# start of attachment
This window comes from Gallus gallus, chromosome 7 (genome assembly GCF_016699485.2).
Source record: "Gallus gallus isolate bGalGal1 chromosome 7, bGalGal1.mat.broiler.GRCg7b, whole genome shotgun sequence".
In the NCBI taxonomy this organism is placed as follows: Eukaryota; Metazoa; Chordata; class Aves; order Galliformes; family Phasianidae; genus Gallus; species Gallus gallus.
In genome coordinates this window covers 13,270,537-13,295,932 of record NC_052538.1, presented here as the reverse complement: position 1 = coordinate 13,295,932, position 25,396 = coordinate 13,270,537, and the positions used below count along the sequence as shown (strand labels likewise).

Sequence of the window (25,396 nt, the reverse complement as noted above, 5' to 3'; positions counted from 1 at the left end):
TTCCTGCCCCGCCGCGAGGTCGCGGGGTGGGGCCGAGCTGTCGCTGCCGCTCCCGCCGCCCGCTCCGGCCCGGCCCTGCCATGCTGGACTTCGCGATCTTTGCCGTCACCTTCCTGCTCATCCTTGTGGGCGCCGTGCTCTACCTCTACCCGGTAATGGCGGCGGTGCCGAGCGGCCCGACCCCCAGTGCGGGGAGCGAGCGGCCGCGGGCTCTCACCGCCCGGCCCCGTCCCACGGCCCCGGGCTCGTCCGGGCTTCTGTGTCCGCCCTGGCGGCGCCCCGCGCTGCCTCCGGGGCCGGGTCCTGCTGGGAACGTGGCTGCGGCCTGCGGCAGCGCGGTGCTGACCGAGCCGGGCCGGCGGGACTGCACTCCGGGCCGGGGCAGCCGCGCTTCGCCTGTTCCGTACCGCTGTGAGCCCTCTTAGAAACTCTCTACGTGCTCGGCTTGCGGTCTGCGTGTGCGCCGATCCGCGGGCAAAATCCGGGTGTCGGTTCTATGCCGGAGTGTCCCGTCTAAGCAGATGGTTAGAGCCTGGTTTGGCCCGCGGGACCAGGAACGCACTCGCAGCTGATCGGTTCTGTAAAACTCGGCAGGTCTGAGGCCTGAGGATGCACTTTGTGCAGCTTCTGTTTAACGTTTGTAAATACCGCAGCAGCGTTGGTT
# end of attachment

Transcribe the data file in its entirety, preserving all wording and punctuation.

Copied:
This window comes from Gallus gallus, chromosome 7 (genome assembly GCF_016699485.2).
Source record: "Gallus gallus isolate bGalGal1 chromosome 7, bGalGal1.mat.broiler.GRCg7b, whole genome shotgun sequence".
In the NCBI taxonomy this organism is placed as follows: Eukaryota; Metazoa; Chordata; class Aves; order Galliformes; family Phasianidae; genus Gallus; species Gallus gallus.
In genome coordinates this window covers 13,270,537-13,295,932 of record NC_052538.1, presented here as the reverse complement: position 1 = coordinate 13,295,932, position 25,396 = coordinate 13,270,537, and the positions used below count along the sequence as shown (strand labels likewise).

Sequence of the window (25,396 nt, the reverse complement as noted above, 5' to 3'; positions counted from 1 at the left end):
TTCCTGCCCCGCCGCGAGGTCGCGGGGTGGGGCCGAGCTGTCGCTGCCGCTCCCGCCGCCCGCTCCGGCCCGGCCCTGCCATGCTGGACTTCGCGATCTTTGCCGTCACCTTCCTGCTCATCCTTGTGGGCGCCGTGCTCTACCTCTACCCGGTAATGGCGGCGGTGCCGAGCGGCCCGACCCCCAGTGCGGGGAGCGAGCGGCCGCGGGCTCTCACCGCCCGGCCCCGTCCCACGGCCCCGGGCTCGTCCGGGCTTCTGTGTCCGCCCTGGCGGCGCCCCGCGCTGCCTCCGGGGCCGGGTCCTGCTGGGAACGTGGCTGCGGCCTGCGGCAGCGCGGTGCTGACCGAGCCGGGCCGGCGGGACTGCACTCCGGGCCGGGGCAGCCGCGCTTCGCCTGTTCCGTACCGCTGTGAGCCCTCTTAGAAACTCTCTACGTGCTCGGCTTGCGGTCTGCGTGTGCGCCGATCCGCGGGCAAAATCCGGGTGTCGGTTCTATGCCGGAGTGTCCCGTCTAAGCAGATGGTTAGAGCCTGGTTTGGCCCGCGGGACCAGGAACGCACTCGCAGCTGATCGGTTCTGTAAAACTCGGCAGGTCTGAGGCCTGAGGATGCACTTTGTGCAGCTTCTGTTTAACGTTTGTAAATACCGCAGCAGCGTTGGTT